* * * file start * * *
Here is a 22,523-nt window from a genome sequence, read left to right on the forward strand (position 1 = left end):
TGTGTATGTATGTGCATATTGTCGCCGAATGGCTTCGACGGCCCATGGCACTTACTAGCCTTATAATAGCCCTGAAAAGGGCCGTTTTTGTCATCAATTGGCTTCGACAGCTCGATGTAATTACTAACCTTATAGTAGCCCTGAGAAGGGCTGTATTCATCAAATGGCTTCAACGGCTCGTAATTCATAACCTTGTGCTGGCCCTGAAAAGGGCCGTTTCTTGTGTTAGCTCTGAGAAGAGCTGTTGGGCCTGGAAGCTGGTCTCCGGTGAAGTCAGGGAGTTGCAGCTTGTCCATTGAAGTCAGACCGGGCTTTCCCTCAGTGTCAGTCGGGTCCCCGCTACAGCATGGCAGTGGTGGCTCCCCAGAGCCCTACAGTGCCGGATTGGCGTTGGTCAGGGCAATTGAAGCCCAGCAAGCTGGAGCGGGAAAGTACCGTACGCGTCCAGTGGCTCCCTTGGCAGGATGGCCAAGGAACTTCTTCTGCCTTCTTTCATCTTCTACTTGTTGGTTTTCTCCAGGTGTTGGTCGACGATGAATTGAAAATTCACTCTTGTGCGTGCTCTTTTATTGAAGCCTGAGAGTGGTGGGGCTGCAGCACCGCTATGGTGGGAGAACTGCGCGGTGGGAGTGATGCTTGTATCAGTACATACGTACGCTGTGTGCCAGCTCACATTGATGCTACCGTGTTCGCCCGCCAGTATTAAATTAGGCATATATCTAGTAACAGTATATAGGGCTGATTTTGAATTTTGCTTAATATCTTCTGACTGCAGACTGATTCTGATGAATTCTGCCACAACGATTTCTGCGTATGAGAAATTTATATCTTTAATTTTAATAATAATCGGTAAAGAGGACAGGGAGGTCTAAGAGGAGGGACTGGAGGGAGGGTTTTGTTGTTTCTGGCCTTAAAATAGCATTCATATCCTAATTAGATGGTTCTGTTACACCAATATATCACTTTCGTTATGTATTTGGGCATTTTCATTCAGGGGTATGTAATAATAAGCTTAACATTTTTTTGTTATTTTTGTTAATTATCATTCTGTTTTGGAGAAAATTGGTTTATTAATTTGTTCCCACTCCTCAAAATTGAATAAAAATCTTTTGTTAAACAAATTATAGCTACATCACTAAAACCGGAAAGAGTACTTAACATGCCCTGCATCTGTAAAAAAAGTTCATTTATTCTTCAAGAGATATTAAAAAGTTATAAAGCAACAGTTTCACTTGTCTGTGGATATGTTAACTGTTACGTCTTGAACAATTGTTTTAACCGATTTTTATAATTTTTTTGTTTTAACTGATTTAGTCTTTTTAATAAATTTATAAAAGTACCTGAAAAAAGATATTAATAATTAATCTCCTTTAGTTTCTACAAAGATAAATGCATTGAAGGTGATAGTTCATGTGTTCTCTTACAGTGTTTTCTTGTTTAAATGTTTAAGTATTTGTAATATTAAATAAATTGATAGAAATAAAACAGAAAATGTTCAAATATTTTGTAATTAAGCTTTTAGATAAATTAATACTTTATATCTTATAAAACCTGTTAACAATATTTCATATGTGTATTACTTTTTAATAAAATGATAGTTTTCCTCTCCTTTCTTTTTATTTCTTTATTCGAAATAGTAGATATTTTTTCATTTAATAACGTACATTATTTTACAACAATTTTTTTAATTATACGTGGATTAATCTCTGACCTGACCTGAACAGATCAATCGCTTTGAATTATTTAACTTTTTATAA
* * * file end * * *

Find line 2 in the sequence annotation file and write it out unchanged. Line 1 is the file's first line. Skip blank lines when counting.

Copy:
TGTGTATGTATGTGCATATTGTCGCCGAATGGCTTCGACGGCCCATGGCACTTACTAGCCTTATAATAGCCCTGAAAAGGGCCGTTTTTGTCATCAATTGGCTTCGACAGCTCGATGTAATTACTAACCTTATAGTAGCCCTGAGAAGGGCTGTATTCATCAAATGGCTTCAACGGCTCGTAATTCATAACCTTGTGCTGGCCCTGAAAAGGGCCGTTTCTTGTGTTAGCTCTGAGAAGAGCTGTTGGGCCTGGAAGCTGGTCTCCGGTGAAGTCAGGGAGTTGCAGCTTGTCCATTGAAGTCAGACCGGGCTTTCCCTCAGTGTCAGTCGGGTCCCCGCTACAGCATGGCAGTGGTGGCTCCCCAGAGCCCTACAGTGCCGGATTGGCGTTGGTCAGGGCAATTGAAGCCCAGCAAGCTGGAGCGGGAAAGTACCGTACGCGTCCAGTGGCTCCCTTGGCAGGATGGCCAAGGAACTTCTTCTGCCTTCTTTCATCTTCTACTTGTTGGTTTTCTCCAGGTGTTGGTCGACGATGAATTGAAAATTCACTCTTGTGCGTGCTCTTTTATTGAAGCCTGAGAGTGGTGGGGCTGCAGCACCGCTATGGTGGGAGAACTGCGCGGTGGGAGTGATGCTTGTATCAGTACATACGTACGCTGTGTGCCAGCTCACATTGATGCTACCGTGTTCGCCCGCCAGTATTAAATTAGGCATATATCTAGTAACAGTATATAGGGCTGATTTTGAATTTTGCTTAATATCTTCTGACTGCAGACTGATTCTGATGAATTCTGCCACAACGATTTCTGCGTATGAGAAATTTATATCTTTAATTTTAATAATAATCGGTAAAGAGGACAGGGAGGTCTAAGAGGAGGGACTGGAGGGAGGGTTTTGTTGTTTCTGGCCTTAAAATAGCATTCATATCCTAATTAGATGGTTCTGTTACACCAATATATCACTTTCGTTATGTATTTGGGCATTTTCATTCAGGGGTATGTAATAATAAGCTTAACATTTTTTTGTTATTTTTGTTAATTATCATTCTGTTTTGGAGAAAATTGGTTTATTAATTTGTTCCCACTCCTCAAAATTGAATAAAAATCTTTTGTTAAACAAATTATAGCTACATCACTAAAACCGGAAAGAGTACTTAACATGCCCTGCATCTGTAAAAAAAGTTCATTTATTCTTCAAGAGATATTAAAAAGTTATAAAGCAACAGTTTCACTTGTCTGTGGATATGTTAACTGTTACGTCTTGAACAATTGTTTTAACCGATTTTTATAATTTTTTTGTTTTAACTGATTTAGTCTTTTTAATAAATTTATAAAAGTACCTGAAAAAAGATATTAATAATTAATCTCCTTTAGTTTCTACAAAGATAAATGCATTGAAGGTGATAGTTCATGTGTTCTCTTACAGTGTTTTCTTGTTTAAATGTTTAAGTATTTGTAATATTAAATAAATTGATAGAAATAAAACAGAAAATGTTCAAATATTTTGTAATTAAGCTTTTAGATAAATTAATACTTTATATCTTATAAAACCTGTTAACAATATTTCATATGTGTATTACTTTTTAATAAAATGATAGTTTTCCTCTCCTTTCTTTTTATTTCTTTATTCGAAATAGTAGATATTTTTTCATTTAATAACGTACATTATTTTACAACAATTTTTTTAATTATACGTGGATTAATCTCTGACCTGACCTGAACAGATCAATCGCTTTGAATTATTTAACTTTTTATAA